SINT MAARTEN (PHILIPSBURG) - On Friday 07th June the Sint Maarten Police Force welcomed over fifty students of the Methodist Agogic Center (MAC) School to have a tour of the station, police said on Friday.

“The very energetic and inquisitive group of 5-6-year olds got the opportunity to meet with several different officers and detectives as well as take the full tour of the station to learn the ins and outs of what goes on a daily basis within the walls of the station,” the police said on Friday.

The students were able to meet with the Head of the Juvenile Justice Department, Head of the Immigration, Head of the Bike Patrol, the Head of the Communication and PR department, the watch commander on duty, among many others employed here at the police station, the police statement said.

The tour ended with the students being able to check out the police patrol bikes and listen to the sirens of the police cars. “They had a terrific day and we would like to thank them for being on their best behavior while on this visit. It is always our pleasure to help groom the minds of our upcoming young people and help to guide them on the right path,” the police statement concludes. (Sint Maarten Police Force)


Jiu Jitsu Blue belt Promotion for health care professional Carl Delgado

SINT MAARTEN (COLE BAY) - On Wednesday June 5, 2019 Brazilian Jiu Jitsu practitioner Carl Delgado was promoted to the rank of blue belt at Renzo Gracie St Maarten SXM BJJ by local first-degree Black belt Melissa Bardfield.

“Carl has been training for two years at SXM BJJ. He has competed in local SMMAF tournaments and most recently played an integral role as score keeper for the last two events.

“Originally from the Philippines, Carl works full time as a dialysis nurse at the St Maarten Medical Center, proving that it is possible to juggle a busy career, family and sport,” SXM BJJ said in a press statement on Thursday.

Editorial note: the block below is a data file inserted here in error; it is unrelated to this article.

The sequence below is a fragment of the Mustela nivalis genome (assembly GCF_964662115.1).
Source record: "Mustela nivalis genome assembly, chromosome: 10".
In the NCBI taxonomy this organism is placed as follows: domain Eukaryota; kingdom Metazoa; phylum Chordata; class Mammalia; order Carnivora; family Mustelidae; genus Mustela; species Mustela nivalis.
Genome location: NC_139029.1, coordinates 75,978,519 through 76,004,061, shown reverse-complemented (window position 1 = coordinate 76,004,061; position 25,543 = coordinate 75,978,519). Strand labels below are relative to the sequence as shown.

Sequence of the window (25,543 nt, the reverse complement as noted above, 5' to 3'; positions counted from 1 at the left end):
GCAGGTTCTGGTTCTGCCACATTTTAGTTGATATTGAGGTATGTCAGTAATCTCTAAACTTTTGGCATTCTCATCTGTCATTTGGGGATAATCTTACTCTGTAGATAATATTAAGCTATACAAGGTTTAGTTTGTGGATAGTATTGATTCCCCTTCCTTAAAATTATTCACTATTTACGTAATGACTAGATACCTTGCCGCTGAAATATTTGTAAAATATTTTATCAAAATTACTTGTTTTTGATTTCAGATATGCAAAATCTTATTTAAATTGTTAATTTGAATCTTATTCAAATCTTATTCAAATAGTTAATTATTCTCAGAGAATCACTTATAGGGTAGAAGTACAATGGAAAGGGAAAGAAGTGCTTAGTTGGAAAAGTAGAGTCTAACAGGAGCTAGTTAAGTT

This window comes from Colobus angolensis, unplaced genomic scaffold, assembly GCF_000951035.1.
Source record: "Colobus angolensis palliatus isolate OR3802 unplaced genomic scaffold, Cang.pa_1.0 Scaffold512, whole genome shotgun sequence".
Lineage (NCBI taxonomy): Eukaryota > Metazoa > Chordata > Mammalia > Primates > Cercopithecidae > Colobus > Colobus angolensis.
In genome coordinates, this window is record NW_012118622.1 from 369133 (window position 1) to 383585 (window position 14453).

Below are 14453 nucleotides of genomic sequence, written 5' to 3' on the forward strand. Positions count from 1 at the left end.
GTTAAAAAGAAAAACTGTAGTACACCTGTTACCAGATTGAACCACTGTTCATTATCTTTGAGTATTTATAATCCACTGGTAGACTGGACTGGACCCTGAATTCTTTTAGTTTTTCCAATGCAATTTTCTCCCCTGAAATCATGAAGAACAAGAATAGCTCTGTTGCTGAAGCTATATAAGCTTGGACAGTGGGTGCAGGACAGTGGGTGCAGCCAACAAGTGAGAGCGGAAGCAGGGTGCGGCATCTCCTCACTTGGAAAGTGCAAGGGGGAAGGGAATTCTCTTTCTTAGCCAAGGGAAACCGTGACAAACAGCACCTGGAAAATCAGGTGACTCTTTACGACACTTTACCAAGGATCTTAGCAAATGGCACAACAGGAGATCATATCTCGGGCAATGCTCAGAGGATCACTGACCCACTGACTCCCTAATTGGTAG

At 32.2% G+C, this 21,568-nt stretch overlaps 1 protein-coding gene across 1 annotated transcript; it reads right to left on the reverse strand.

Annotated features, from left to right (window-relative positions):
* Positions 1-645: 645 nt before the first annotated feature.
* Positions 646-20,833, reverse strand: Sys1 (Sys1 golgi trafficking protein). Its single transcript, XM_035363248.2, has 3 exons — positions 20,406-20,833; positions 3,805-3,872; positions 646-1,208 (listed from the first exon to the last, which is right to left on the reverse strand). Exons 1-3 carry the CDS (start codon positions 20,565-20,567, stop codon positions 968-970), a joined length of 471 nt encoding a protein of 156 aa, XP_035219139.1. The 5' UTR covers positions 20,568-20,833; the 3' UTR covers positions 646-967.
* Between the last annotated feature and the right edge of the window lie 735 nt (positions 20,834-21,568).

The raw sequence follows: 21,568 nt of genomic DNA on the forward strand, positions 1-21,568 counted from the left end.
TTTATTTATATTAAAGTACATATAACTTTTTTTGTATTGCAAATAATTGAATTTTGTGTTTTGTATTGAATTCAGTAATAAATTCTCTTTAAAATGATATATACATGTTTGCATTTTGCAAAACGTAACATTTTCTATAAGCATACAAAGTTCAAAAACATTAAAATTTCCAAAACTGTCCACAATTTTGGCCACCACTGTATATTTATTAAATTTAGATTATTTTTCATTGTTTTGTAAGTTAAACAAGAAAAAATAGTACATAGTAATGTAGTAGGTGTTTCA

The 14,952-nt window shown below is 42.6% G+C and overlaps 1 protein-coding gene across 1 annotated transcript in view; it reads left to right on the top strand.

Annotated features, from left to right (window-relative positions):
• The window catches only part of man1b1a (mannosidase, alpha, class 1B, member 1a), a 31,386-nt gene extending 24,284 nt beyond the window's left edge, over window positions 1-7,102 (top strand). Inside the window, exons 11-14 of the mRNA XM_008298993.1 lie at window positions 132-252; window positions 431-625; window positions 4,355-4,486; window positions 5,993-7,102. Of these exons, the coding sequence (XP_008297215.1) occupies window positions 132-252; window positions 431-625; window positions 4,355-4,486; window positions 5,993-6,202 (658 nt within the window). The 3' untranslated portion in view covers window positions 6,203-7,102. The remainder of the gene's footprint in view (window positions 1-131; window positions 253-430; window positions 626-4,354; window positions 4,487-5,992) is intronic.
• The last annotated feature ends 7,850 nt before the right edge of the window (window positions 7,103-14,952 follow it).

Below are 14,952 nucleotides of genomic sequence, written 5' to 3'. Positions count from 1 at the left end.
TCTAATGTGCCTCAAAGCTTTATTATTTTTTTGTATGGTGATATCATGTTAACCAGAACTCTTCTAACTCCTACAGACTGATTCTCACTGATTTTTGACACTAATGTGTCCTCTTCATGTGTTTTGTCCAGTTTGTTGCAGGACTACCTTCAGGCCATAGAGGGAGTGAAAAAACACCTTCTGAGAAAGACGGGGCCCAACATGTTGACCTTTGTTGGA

For more information on Brazilian Jiu Jitsu and self-defense training in Cole Bay please contact 721 544-4444 or This email address is being protected from spambots. You need JavaScript enabled to view it..


Fire Dept. receives Emergency Equipment from Trust Fund

SINT MAARTEN (CAY HILL) - On Thursday June 6th, Sint Maarten’s fire fighters were surprised by Prime Minister Leona Romeo-Marlin. A shipment of First Response Emergency Equipment arrived at the Fire Department and the Prime Minister officially handed over the equipment to the Chief of the Department, Clive Richardson.

The shipment of equipment was ordered by the National Recovery Program Bureau (NRPB) and contains 80 new helmets as well as two big boxes of batteries, tubes and maintenance kits for the compressor and the quaestor equipment. In July, a training will take place for the fire fighters on the use of some of these new materials.

Present at the handing over were Prime Minister Romeo-Marlin, Clive Richardson, Piet van Ommeren as Project Manager of the NRPB and several fire fighters. The equipment is paid for by the Sint Maarten Recovery, Reconstruction and Resilience Trust Fund, which is financed by the Government of the Netherlands, managed by the World Bank and implemented by the National Recovery Program Bureau on behalf of the Government of Sint Maarten.

b fire department equipment ins1

A female fire fighter is very happy with the helmets! 

c fire department equipment ins2

Prime Minister Leona Romeo Marlin opens the delivered box with the helmets.



Chamber invites business community to workshop “Recovery St. Maarten: Opportunities for Private Sector”

SINT MAARTEN (PHILIPSBURG) – The St. Maarten Chamber of Commerce & Industry (COCI) is inviting the business community to attend a workshop under the banner, “Recovery St. Maarten: Opportunities for Private Sector.”

Businesses will learn about World Bank procurement procedures in order to be able to submit proposals for Trust Fund projects which are part of the reconstruction process of the country post-Irma/Maria.

The workshop will take place on Tuesday, June 11 at the National Institute for Professional Advancement in Cay Hill, from 8.30am to 1.15pm.

The workshop is a collaborative effort by COCI, the World Bank, the National Recovery Program Bureau (NRPB), and the Dutch Representation.

Very important information will be shared such as forming a consortia/joint venture, finding partners etc.

There will be small break-out sessions that focus on a step by step explanation of the tender process; types of tenders open or to be expected; safeguards for the environment and society.

Those interested should register no later than Monday, June 10 by visiting the website:

COCI is encouraging the Sint Maarten business community to make use of this workshop opportunity and learn more about the reconstruction opportunities that exists as it relates to the rebuilding of the country.


Minister De Weever answers MP Leonard’s 15 Questions about National Prison System